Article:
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Keith - Red Thread

Keith, Red Thread

Review by Jack Foley

IndieLondon Rating: 4 out of 5

MANCHESTER continues to provide fertile ground for promising guitar-based bands if the new album from Keith is anything to go by.

Flitting between Smiths-influenced indie pop, atmospheric ballads and Eno-style avant garde textures, Red Thread is an extremely impressive debut offering that heralds the arrival of another strong talent.

The album initially began life as an EP but was extended when the band failed to agree on which tracks to put out next. Its name, meanwhile, is dedicated to the ‘red thread’ that formed throughout the many different styles their music embraces – from dance and folk, to indie.

Recent single, Back There, was a classic example of what to expect in terms of quality. Led by Oli Bayston’s crisp vocals, the track effortlessly put forward some strong melodies ripped right out of classic Smiths songs of old, snappy beats and an overall sense of punchiness that was difficult to ignore. What’s more, they did it with the help of electronica experimentalist Nich Phillips, aka Boxsaga.

But while Back There kicks off the album on a familiar note, it’s not the whole story. The constantly evolving musical style is a joy to behold and the journey the album takes you on extremely enjoyable.

Highlights include the folk-tinged bittersweet melody of Killing Me with its lush guitar chords, enchanting beats and laidback vocal style. It’s the sort of track that instantly impresses with its breezy style.

Mona Lisa’s Child is constructed around the same sort of rolling acoustic guitar riffs that made Jose Gonzales’ Heartbeats so endearing – albeit with a more Mancunian set of vocals. It eventually drops a twisted disco beat to accompany the guitar chords, while lyrically, it drops some memorable lines, such as ‘now is the winter of our discontented style’.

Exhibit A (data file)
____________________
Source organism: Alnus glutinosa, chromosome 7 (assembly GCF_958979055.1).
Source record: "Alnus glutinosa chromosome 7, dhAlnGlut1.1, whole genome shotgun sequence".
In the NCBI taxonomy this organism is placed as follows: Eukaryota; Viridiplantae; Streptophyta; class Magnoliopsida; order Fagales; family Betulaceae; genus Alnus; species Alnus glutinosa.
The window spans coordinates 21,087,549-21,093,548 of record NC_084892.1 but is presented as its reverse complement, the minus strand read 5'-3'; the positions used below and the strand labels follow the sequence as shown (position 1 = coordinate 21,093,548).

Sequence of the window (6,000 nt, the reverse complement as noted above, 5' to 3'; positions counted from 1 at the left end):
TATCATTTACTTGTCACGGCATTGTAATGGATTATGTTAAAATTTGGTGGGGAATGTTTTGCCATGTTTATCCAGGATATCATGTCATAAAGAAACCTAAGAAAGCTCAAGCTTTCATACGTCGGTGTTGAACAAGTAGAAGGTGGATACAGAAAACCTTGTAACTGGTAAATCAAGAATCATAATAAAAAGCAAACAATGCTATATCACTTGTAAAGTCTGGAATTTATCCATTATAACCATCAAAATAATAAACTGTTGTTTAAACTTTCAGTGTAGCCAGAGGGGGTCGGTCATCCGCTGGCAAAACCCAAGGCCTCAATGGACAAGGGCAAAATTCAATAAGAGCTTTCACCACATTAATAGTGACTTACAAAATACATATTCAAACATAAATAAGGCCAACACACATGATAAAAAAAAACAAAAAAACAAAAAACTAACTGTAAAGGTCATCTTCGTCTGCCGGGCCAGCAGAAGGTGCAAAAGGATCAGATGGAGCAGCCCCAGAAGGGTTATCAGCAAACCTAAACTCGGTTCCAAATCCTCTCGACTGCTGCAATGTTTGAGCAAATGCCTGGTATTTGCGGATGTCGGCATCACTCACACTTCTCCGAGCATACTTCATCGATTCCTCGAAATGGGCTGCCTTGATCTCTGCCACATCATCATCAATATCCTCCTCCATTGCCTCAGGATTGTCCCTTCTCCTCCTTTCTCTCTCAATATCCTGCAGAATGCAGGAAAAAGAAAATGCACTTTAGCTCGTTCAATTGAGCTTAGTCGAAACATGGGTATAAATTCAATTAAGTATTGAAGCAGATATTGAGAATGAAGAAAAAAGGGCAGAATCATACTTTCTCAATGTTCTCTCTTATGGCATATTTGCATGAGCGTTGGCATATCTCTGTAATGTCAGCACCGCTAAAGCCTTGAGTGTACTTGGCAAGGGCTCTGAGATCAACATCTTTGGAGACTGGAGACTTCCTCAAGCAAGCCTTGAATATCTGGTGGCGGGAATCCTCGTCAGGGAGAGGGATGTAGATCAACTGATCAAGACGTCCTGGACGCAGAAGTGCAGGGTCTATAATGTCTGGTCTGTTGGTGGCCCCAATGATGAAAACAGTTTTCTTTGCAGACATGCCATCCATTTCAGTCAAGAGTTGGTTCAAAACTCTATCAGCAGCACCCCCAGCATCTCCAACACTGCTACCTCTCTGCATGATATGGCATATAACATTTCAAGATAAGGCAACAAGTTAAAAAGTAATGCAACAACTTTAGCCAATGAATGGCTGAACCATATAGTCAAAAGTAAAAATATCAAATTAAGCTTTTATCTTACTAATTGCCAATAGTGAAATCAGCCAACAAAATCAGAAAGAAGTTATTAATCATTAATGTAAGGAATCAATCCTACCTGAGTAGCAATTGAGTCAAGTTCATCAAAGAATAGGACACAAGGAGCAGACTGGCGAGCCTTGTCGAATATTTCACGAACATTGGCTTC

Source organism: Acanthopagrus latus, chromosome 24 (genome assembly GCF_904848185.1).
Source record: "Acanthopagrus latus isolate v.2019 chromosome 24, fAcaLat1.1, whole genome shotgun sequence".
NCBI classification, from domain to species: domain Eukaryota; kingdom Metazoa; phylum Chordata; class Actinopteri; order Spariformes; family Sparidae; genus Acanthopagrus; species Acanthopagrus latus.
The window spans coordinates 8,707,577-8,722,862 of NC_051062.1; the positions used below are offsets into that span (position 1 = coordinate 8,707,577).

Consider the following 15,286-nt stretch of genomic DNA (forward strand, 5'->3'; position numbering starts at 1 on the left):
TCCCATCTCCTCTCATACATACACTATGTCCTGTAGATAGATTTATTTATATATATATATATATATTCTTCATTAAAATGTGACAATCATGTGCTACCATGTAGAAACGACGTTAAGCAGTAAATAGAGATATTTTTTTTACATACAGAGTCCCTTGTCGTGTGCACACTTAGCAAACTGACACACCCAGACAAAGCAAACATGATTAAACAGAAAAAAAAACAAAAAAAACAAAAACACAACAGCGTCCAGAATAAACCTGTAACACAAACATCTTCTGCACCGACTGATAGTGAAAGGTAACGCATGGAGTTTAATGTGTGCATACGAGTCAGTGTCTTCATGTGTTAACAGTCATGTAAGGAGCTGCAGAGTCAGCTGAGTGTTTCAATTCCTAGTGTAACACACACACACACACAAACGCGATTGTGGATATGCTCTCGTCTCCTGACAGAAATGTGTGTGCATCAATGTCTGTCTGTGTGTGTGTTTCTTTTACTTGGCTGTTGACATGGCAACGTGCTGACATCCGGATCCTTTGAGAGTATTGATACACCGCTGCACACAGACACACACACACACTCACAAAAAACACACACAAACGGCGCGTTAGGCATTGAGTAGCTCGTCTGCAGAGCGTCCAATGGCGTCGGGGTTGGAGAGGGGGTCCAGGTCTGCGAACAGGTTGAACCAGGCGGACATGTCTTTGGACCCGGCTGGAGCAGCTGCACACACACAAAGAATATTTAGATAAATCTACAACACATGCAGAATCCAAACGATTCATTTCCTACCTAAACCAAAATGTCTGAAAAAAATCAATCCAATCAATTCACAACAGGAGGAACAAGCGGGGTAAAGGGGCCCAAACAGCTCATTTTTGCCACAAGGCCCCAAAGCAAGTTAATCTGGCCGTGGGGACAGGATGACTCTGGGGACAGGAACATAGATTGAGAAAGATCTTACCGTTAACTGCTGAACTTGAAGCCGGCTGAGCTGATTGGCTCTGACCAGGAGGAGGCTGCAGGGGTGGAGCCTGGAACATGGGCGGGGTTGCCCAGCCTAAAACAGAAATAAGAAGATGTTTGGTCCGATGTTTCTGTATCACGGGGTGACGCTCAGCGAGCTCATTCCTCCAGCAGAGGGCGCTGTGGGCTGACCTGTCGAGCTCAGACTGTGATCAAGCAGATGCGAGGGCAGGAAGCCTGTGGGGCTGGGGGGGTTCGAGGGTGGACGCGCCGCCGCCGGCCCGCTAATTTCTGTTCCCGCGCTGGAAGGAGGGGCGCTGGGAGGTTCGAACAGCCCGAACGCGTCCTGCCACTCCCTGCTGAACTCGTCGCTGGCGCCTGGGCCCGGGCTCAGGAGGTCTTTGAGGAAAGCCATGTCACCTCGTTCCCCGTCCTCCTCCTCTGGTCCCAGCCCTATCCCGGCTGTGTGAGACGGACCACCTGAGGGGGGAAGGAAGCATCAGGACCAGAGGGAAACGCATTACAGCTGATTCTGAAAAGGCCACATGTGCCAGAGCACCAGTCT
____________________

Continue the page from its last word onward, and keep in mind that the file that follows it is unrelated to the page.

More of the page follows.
Gunshot Revelry is another impressive offering – the riffs helping to conjure an atmospheric ballad that hints at psychedelia.

While Faces drops some Eno-esque beats and some genuinely enchanting guitar riffs that hint at the depth and scope of bands like The Cure. It’s a track that just keeps getting better the more you listen to it and one of the outright highlights.

More straight-forward and indie-driven is Leave It Now, For Now, which reverts to the classic style of indie stalwarts such as The Smiths, or Hold That Gun.

But the album seldom stays in any one genre for too long, constantly experimenting with the Keith sound and changing gear. Hence, while some bands close out their albums in safe style, Keith continue to expand their sound.

The Miller, for instance, is a very experimental offering that takes a little getting used to but which pays big rewards eventually. It’s an instrumental that changes gears from Eno-styled ambience to Doors-based hammond organs, complete with enchanting guitar riffs and you’ll want to hear it over and over again.

Final track Down Below, meanwhile, concludes things on a supremely laidback note – fusing some lush guitar riffs with more effective drums and vocals.

Drummer Johnny puts it best when he describes the album as a “kind of Greatest Hits of where we’re up to at this point”.

It’s a wonderfully eclectic listen that really deserves a wide listener base.

Track listing:

  1. Back There
  2. Killing Me
  3. Hold That Gun
  4. Mona Lisa’s Child
  5. Unsold Thoughts
  6. Gunshot Revelry
  7. Faces
  8. Leave It Now For Now
  9. You
  10. Miller
  11. Down Below